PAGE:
Ultimately, our refuges fill up very quickly. They remain at capacity and that can be seen right across the country. That is not specific to my authority either, so you will see it right across the landscape. There are not enough houses being built to provide accommodation that is safe for people. I know that that is not necessarily what we are here to talk about today, but you do have to address that. That is why I have a concern about the duty to collaborate. Obviously, I want it to work. I want us all to work together, but I just do not think that the duty alone is enough.

Elliot Colburn Portrait Elliot Colburn (Carshalton and Wallington) (Con)
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Q I will stick with the theme of duty to collaborate, and I should probably declare an interest as a former local government councillor and a paid employee of an integrated care board in the past. We know full well from the example of the integration of health and social care how even getting the NHS and local government to work closely together has been a challenge. In fact, that is still a challenge even to this day. Catherine, where do you think the responsibility should lie for overseeing the implementation of this collaboration at a local level? Should it be police and crime commissioners, the NHS, or the councils? Where do you think that it would be best placed?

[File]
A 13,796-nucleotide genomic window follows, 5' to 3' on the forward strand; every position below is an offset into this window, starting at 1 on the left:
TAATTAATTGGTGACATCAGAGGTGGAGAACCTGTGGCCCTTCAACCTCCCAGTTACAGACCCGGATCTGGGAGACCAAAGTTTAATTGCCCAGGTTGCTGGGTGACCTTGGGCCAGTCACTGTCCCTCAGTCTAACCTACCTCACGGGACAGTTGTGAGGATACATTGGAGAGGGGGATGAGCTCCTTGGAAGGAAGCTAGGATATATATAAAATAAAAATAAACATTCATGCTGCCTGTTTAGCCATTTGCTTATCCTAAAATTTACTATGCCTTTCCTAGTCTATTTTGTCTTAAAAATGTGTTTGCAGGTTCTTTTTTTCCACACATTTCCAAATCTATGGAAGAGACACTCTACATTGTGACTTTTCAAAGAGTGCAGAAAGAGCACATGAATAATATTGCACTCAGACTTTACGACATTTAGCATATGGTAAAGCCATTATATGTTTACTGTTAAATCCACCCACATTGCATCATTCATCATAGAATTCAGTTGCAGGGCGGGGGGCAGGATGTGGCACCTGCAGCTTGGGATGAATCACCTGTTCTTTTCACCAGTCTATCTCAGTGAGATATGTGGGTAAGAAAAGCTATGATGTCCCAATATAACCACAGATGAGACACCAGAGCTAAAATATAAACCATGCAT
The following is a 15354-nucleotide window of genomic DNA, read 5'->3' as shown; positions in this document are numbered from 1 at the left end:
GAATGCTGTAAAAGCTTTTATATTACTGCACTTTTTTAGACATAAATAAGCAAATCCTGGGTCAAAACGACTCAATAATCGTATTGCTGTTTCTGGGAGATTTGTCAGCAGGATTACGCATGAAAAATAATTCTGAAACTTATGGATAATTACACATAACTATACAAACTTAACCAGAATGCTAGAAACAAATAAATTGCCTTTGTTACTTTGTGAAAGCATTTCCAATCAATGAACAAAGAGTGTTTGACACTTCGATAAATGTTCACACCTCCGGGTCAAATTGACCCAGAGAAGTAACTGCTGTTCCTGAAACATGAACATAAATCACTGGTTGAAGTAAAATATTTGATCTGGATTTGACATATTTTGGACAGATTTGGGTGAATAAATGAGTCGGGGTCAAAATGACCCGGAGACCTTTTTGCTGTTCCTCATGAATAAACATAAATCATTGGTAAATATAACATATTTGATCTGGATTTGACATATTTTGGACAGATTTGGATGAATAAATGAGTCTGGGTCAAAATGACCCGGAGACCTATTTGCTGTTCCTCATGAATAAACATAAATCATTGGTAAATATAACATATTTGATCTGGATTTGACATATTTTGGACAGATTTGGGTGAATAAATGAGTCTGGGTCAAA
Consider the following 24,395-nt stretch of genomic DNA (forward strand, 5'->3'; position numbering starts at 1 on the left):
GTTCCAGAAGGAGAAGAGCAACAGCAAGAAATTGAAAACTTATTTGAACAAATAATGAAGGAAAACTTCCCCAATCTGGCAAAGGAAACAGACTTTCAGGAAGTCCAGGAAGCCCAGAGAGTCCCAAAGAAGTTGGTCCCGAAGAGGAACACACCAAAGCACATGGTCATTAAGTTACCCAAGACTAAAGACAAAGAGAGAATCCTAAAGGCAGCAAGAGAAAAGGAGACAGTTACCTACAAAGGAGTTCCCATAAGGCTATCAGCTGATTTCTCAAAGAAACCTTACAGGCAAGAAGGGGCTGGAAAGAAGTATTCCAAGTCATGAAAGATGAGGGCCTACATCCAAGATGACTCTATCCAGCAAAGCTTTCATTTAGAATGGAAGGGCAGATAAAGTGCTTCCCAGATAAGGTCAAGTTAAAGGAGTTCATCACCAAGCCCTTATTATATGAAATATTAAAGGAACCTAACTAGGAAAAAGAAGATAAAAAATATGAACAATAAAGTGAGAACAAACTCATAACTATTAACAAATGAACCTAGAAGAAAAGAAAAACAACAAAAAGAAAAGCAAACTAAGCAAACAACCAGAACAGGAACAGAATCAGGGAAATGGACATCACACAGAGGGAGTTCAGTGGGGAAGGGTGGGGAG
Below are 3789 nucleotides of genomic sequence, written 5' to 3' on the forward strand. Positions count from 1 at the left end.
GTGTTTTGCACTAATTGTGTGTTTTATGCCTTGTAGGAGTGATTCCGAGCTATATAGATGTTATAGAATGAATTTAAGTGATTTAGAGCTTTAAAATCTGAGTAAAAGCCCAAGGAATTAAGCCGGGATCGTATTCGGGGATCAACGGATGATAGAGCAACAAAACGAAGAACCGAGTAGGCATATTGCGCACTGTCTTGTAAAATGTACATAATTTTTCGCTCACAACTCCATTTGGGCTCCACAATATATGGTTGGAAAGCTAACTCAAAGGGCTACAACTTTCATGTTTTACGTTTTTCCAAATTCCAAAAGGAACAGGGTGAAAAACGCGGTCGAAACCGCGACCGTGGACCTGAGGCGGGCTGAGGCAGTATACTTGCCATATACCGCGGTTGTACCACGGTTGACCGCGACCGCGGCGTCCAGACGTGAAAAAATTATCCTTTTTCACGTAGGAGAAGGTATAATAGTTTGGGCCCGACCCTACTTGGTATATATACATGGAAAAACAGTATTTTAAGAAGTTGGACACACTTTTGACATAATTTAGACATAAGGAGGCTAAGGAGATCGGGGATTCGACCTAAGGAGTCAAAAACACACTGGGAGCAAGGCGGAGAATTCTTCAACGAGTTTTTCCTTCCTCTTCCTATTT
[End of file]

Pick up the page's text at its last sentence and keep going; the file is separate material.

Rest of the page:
Catherine Hinwood: I am going to talk to you about the implementation of the serious violence duty and the way in which that worked, and some of the lessons that I think we should learn from that. Under the serious violence duty, police and crime commissioners were given the responsibility of overseeing the implementation of the duty and overseeing all of the funding for labour costs, which were given to responsible authorities for the set-up of the duty, as well as allocating the money for commissioning costs, which, again, were given once a new duty was put on responsible authorities.

What we saw with the way in which PCCs have taken that responsibility is that it has had a very justice-focused lens in the way that they decided to distribute labour costs. We know from the Home Office’s implementation work that a significant amount of money that ought to have been spread evenly across responsible authorities has not gone to ICBs. A significant number of ICBs did not receive their implementation costs.

What we have learned from the serious violence duty is that if you want to have some kind of equality of arms across responsible authorities to be able to ensure that they are all implementing the duty— I think that it is a great point about wanting to see ICBs much more in this space; they are talking about the fact that they want to be more in this space. If you put a PCC, for example, as the lead body—the convener—in relation to this, then the implementation of it needs to be done in a way that you are ensuring that funding is distributed equally and that responsibilities are clearly set out. I am not sure that I would put a lead authority or a lead body in place for the duty. There must be a way of ensuring equality between each of them.